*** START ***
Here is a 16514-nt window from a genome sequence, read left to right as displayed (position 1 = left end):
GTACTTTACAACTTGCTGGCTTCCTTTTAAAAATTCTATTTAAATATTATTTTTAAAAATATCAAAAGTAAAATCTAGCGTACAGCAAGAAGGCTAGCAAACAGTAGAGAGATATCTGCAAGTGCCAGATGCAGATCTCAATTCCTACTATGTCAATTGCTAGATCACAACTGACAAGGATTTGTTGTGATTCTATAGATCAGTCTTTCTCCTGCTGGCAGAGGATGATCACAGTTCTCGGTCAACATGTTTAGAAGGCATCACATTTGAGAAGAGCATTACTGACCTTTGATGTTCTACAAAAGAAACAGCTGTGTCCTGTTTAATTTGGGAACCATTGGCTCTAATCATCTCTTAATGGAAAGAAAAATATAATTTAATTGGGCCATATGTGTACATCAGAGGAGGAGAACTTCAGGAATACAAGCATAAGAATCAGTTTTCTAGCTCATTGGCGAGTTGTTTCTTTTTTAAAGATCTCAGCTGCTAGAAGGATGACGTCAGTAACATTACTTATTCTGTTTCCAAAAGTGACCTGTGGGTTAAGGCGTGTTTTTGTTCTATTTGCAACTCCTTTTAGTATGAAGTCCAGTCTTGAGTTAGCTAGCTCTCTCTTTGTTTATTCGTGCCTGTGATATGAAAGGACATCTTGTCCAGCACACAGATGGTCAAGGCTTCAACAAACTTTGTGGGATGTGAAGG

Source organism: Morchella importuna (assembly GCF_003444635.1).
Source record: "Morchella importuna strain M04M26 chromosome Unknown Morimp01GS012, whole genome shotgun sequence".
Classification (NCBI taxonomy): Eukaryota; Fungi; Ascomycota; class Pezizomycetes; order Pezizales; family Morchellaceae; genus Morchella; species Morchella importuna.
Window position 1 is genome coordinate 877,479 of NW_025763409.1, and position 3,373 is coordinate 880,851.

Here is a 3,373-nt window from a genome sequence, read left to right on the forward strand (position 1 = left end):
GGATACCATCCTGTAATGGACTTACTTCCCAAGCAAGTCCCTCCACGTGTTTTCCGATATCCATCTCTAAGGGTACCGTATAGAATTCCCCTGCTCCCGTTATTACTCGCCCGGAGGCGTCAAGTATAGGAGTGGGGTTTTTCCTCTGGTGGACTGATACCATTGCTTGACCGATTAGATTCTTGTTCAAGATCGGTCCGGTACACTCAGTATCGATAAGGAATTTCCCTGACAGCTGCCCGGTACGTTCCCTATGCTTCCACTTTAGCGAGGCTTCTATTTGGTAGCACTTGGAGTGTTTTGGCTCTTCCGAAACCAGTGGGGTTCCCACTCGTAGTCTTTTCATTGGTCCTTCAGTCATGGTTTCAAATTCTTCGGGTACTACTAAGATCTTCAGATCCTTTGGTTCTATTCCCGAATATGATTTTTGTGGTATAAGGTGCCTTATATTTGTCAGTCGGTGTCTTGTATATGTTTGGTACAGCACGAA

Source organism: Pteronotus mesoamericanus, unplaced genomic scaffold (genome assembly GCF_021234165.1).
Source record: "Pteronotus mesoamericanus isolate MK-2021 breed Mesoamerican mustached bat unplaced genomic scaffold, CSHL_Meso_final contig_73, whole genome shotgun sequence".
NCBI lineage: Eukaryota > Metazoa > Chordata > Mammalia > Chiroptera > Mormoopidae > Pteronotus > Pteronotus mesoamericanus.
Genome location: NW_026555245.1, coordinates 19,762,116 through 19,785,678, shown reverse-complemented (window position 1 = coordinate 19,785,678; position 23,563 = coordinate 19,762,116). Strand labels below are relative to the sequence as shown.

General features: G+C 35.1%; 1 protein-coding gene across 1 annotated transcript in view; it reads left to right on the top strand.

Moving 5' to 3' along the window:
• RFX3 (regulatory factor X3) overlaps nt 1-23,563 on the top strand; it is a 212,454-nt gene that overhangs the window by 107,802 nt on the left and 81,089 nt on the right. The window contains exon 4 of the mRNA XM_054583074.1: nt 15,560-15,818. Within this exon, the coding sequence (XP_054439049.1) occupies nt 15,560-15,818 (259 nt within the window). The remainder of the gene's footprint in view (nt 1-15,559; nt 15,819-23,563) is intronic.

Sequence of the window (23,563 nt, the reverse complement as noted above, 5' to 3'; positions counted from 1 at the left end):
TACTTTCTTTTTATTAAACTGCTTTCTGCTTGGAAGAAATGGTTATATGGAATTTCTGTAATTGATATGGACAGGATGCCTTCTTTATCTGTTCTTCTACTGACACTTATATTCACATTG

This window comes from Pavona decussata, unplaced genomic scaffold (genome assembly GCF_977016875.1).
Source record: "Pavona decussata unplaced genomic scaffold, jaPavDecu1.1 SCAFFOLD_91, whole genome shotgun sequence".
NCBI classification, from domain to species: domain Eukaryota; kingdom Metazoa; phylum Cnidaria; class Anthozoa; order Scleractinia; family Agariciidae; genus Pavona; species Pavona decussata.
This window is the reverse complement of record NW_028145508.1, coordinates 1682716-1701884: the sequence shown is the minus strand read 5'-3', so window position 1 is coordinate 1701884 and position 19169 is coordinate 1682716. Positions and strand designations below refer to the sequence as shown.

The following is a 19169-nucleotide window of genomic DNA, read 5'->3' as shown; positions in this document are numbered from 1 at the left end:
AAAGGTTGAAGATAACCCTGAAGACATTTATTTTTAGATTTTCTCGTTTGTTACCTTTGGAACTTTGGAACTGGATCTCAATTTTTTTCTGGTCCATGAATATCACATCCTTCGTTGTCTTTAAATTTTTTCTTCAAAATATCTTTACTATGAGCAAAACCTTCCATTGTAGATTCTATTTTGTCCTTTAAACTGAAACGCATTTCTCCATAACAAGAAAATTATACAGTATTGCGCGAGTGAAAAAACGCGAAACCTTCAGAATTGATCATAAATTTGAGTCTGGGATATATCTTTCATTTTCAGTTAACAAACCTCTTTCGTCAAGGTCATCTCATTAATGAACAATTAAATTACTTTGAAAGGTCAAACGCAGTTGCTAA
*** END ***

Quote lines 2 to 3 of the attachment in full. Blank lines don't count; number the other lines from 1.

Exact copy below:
GTACTTTACAACTTGCTGGCTTCCTTTTAAAAATTCTATTTAAATATTATTTTTAAAAATATCAAAAGTAAAATCTAGCGTACAGCAAGAAGGCTAGCAAACAGTAGAGAGATATCTGCAAGTGCCAGATGCAGATCTCAATTCCTACTATGTCAATTGCTAGATCACAACTGACAAGGATTTGTTGTGATTCTATAGATCAGTCTTTCTCCTGCTGGCAGAGGATGATCACAGTTCTCGGTCAACATGTTTAGAAGGCATCACATTTGAGAAGAGCATTACTGACCTTTGATGTTCTACAAAAGAAACAGCTGTGTCCTGTTTAATTTGGGAACCATTGGCTCTAATCATCTCTTAATGGAAAGAAAAATATAATTTAATTGGGCCATATGTGTACATCAGAGGAGGAGAACTTCAGGAATACAAGCATAAGAATCAGTTTTCTAGCTCATTGGCGAGTTGTTTCTTTTTTAAAGATCTCAGCTGCTAGAAGGATGACGTCAGTAACATTACTTATTCTGTTTCCAAAAGTGACCTGTGGGTTAAGGCGTGTTTTTGTTCTATTTGCAACTCCTTTTAGTATGAAGTCCAGTCTTGAGTTAGCTAGCTCTCTCTTTGTTTATTCGTGCCTGTGATATGAAAGGACATCTTGTCCAGCACACAGATGGTCAAGGCTTCAACAAACTTTGTGGGATGTGAAGG

Source organism: Morchella importuna (assembly GCF_003444635.1).